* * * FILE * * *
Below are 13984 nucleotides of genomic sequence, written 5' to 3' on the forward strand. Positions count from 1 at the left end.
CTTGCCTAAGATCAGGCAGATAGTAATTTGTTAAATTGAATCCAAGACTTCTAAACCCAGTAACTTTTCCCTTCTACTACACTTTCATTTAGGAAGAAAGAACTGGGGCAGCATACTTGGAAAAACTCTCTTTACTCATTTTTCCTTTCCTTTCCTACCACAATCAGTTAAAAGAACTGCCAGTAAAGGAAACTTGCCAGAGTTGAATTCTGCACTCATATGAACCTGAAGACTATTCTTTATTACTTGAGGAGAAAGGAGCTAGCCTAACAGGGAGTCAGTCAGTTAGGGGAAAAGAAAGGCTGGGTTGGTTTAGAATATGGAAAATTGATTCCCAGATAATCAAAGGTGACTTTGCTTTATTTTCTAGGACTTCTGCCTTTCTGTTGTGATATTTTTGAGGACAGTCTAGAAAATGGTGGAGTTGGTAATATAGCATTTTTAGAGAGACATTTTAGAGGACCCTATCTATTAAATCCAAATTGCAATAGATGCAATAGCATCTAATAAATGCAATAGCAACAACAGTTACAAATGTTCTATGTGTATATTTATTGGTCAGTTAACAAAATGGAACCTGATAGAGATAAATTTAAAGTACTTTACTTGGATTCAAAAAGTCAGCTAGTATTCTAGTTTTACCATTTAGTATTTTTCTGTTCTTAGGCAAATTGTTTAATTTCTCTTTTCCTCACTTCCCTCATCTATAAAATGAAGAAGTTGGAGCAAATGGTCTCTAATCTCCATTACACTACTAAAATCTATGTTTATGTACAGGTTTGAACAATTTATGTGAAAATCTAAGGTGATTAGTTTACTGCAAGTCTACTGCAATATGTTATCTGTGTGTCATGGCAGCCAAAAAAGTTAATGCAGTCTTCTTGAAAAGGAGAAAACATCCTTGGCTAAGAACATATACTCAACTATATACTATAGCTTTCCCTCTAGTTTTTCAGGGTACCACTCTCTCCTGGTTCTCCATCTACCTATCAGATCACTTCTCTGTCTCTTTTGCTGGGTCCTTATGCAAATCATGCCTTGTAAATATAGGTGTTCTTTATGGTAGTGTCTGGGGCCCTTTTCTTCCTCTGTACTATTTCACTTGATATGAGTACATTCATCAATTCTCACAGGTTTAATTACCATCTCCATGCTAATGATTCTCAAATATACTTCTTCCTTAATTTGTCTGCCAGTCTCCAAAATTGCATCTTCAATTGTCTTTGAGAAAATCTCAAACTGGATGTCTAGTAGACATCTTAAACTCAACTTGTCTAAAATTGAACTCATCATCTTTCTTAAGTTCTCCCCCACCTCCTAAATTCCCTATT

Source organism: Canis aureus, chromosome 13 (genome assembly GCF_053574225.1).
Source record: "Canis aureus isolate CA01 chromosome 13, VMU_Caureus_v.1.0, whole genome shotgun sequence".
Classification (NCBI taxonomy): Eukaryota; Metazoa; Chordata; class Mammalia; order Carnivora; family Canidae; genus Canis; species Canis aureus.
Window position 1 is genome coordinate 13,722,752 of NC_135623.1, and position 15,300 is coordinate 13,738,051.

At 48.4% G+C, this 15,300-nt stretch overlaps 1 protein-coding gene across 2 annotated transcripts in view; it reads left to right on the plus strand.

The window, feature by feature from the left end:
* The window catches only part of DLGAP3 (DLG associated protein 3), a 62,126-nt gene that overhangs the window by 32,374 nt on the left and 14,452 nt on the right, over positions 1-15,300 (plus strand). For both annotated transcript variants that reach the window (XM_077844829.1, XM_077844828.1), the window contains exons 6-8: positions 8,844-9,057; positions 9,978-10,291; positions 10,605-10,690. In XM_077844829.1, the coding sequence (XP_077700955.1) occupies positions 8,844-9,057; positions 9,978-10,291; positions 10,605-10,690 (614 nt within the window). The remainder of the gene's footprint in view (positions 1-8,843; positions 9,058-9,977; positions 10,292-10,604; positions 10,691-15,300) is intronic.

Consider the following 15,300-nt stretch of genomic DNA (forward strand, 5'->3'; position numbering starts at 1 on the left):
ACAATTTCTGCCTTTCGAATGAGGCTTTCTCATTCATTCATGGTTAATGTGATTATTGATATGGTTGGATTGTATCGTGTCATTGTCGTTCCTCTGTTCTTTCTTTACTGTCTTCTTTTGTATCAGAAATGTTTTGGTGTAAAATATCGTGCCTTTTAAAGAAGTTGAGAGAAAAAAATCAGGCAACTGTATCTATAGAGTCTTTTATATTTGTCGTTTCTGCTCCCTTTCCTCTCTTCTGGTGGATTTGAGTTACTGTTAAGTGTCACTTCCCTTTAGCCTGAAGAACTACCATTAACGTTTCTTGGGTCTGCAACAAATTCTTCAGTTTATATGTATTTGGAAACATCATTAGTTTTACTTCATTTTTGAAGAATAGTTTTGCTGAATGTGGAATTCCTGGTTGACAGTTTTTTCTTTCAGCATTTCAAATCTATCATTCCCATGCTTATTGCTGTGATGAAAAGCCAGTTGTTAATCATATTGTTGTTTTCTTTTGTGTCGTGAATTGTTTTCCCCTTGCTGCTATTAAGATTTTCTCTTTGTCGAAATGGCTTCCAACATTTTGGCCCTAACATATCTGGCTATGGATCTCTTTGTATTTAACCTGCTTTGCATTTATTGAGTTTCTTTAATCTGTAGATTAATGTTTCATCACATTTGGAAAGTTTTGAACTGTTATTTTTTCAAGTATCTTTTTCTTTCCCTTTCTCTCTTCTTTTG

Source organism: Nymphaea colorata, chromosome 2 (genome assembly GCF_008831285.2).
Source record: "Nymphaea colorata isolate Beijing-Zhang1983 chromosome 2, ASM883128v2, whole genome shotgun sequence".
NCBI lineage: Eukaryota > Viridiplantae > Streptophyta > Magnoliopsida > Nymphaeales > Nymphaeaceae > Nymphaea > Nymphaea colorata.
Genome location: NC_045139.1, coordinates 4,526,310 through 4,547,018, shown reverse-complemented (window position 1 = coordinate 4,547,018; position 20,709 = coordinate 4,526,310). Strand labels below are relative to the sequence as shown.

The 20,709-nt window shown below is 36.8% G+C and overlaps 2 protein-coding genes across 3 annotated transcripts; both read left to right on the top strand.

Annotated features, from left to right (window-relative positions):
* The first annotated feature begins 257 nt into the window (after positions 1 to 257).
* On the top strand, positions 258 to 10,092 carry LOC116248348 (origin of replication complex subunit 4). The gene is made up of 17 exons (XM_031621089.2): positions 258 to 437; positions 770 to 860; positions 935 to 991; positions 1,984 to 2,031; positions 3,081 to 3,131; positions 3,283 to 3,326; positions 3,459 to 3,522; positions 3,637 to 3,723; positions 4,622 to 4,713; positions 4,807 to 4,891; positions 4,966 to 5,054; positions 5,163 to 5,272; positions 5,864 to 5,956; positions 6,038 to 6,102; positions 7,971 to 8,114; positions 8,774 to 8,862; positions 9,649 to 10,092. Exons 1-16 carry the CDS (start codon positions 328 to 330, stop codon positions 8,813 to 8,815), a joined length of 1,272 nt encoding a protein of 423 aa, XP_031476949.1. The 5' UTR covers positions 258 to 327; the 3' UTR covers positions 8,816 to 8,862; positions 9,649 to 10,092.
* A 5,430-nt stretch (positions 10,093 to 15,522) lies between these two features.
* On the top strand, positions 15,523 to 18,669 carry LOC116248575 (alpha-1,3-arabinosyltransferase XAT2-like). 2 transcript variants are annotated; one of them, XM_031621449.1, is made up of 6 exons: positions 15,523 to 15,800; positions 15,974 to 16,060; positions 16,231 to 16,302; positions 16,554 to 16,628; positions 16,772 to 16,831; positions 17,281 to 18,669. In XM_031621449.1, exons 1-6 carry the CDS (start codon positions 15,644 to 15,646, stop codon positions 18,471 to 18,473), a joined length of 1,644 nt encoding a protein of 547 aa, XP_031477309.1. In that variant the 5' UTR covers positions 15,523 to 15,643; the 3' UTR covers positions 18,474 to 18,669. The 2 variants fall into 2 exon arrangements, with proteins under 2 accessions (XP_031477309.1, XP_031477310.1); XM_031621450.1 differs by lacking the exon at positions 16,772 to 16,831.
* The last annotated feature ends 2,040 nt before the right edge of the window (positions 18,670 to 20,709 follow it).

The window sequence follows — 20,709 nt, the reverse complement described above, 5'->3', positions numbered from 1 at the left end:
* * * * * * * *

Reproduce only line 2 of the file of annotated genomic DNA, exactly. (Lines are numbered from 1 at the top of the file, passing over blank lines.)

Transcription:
CTTGCCTAAGATCAGGCAGATAGTAATTTGTTAAATTGAATCCAAGACTTCTAAACCCAGTAACTTTTCCCTTCTACTACACTTTCATTTAGGAAGAAAGAACTGGGGCAGCATACTTGGAAAAACTCTCTTTACTCATTTTTCCTTTCCTTTCCTACCACAATCAGTTAAAAGAACTGCCAGTAAAGGAAACTTGCCAGAGTTGAATTCTGCACTCATATGAACCTGAAGACTATTCTTTATTACTTGAGGAGAAAGGAGCTAGCCTAACAGGGAGTCAGTCAGTTAGGGGAAAAGAAAGGCTGGGTTGGTTTAGAATATGGAAAATTGATTCCCAGATAATCAAAGGTGACTTTGCTTTATTTTCTAGGACTTCTGCCTTTCTGTTGTGATATTTTTGAGGACAGTCTAGAAAATGGTGGAGTTGGTAATATAGCATTTTTAGAGAGACATTTTAGAGGACCCTATCTATTAAATCCAAATTGCAATAGATGCAATAGCATCTAATAAATGCAATAGCAACAACAGTTACAAATGTTCTATGTGTATATTTATTGGTCAGTTAACAAAATGGAACCTGATAGAGATAAATTTAAAGTACTTTACTTGGATTCAAAAAGTCAGCTAGTATTCTAGTTTTACCATTTAGTATTTTTCTGTTCTTAGGCAAATTGTTTAATTTCTCTTTTCCTCACTTCCCTCATCTATAAAATGAAGAAGTTGGAGCAAATGGTCTCTAATCTCCATTACACTACTAAAATCTATGTTTATGTACAGGTTTGAACAATTTATGTGAAAATCTAAGGTGATTAGTTTACTGCAAGTCTACTGCAATATGTTATCTGTGTGTCATGGCAGCCAAAAAAGTTAATGCAGTCTTCTTGAAAAGGAGAAAACATCCTTGGCTAAGAACATATACTCAACTATATACTATAGCTTTCCCTCTAGTTTTTCAGGGTACCACTCTCTCCTGGTTCTCCATCTACCTATCAGATCACTTCTCTGTCTCTTTTGCTGGGTCCTTATGCAAATCATGCCTTGTAAATATAGGTGTTCTTTATGGTAGTGTCTGGGGCCCTTTTCTTCCTCTGTACTATTTCACTTGATATGAGTACATTCATCAATTCTCACAGGTTTAATTACCATCTCCATGCTAATGATTCTCAAATATACTTCTTCCTTAATTTGTCTGCCAGTCTCCAAAATTGCATCTTCAATTGTCTTTGAGAAAATCTCAAACTGGATGTCTAGTAGACATCTTAAACTCAACTTGTCTAAAATTGAACTCATCATCTTTCTTAAGTTCTCCCCCACCTCCTAAATTCCCTATT